Recent findings denote an important contribution of macrophage inflammatory pathways in causing obesity-related insulin resistance. Inducible nitric oxide synthase (iNOS) is activated in proinflammatory macrophages and modestly elevated in insulin-responsive tissues. Although the benefits of systemic iNOS inhibition in insulin-resistant models have been demonstrated, the role of macrophage iNOS in metabolic disorders is not clear. In the current work, we used bone marrow transplantation (BMT) to generate mice with myeloid iNOS deficiency [iNOS BMT knockout (KO)]. Interestingly, disruption of iNOS in myeloid cells did not protect mice from high-fat diet-induced obesity and insulin resistance. When mice were treated with the iNOS inhibitor, N6-(1-Iminoethyl)-L-lysine hydrochloride (L-NIL), we observed a significant and comparable improvement of glucose homeostasis and insulin sensitivity in both wild-type and iNOS BMT KO mice. We further demonstrated that absence of iNOS in primary macrophages did not affect acute TLR4 signaling pathways and had only a modest and mixed effect on inflammatory gene expression. With respect to TNF treatment, iNOS KO macrophages showed, if anything, a greater inflammatory response. In summary, we conclude that iNOS inhibition in tissues other than myeloid cells is responsible for the beneficial effects in obesity/insulin resistance.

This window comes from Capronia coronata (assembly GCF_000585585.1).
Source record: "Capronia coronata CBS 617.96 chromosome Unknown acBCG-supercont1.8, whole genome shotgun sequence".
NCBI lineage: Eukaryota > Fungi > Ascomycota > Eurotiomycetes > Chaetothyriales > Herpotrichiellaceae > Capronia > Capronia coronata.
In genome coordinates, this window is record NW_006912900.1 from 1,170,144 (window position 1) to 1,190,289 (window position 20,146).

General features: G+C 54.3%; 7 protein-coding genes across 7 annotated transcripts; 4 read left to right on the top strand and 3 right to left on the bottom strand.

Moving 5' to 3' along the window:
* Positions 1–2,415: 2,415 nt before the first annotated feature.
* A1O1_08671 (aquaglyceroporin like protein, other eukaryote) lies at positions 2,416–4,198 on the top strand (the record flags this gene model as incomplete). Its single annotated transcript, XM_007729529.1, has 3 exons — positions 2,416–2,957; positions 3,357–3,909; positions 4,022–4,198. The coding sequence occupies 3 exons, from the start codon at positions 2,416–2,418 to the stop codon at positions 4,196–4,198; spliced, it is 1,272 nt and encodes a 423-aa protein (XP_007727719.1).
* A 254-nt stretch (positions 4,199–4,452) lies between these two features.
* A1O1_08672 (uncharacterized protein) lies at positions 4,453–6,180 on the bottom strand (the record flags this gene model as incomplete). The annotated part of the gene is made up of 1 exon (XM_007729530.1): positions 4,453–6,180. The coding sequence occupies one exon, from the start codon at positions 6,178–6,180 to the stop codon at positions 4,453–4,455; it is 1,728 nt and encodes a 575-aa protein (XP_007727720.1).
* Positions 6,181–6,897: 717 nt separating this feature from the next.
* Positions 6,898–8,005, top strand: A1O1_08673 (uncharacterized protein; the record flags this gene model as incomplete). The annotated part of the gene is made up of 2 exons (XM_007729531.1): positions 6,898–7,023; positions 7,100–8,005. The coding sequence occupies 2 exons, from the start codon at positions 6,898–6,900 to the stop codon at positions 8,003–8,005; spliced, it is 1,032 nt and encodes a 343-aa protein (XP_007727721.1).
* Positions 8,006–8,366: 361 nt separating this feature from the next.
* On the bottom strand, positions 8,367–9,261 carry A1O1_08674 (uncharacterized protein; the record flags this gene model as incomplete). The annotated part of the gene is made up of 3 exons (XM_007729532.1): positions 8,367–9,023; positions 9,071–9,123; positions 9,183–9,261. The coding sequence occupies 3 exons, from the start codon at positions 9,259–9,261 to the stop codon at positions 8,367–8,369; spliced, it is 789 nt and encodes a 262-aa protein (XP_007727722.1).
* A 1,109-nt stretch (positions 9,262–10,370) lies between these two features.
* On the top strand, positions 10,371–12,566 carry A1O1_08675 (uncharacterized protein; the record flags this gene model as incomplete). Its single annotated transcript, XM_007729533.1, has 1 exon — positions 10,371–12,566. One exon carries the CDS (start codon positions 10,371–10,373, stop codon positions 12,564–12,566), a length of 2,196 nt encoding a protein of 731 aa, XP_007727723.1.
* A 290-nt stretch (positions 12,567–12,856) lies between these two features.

L Lu , P Li , C Yang , T Kurth , M Misale , M Skelton , C Moreno , R. J Roman , A. S Greene , H. J Jacob , J Lazar , M Liang and A. W. Cowley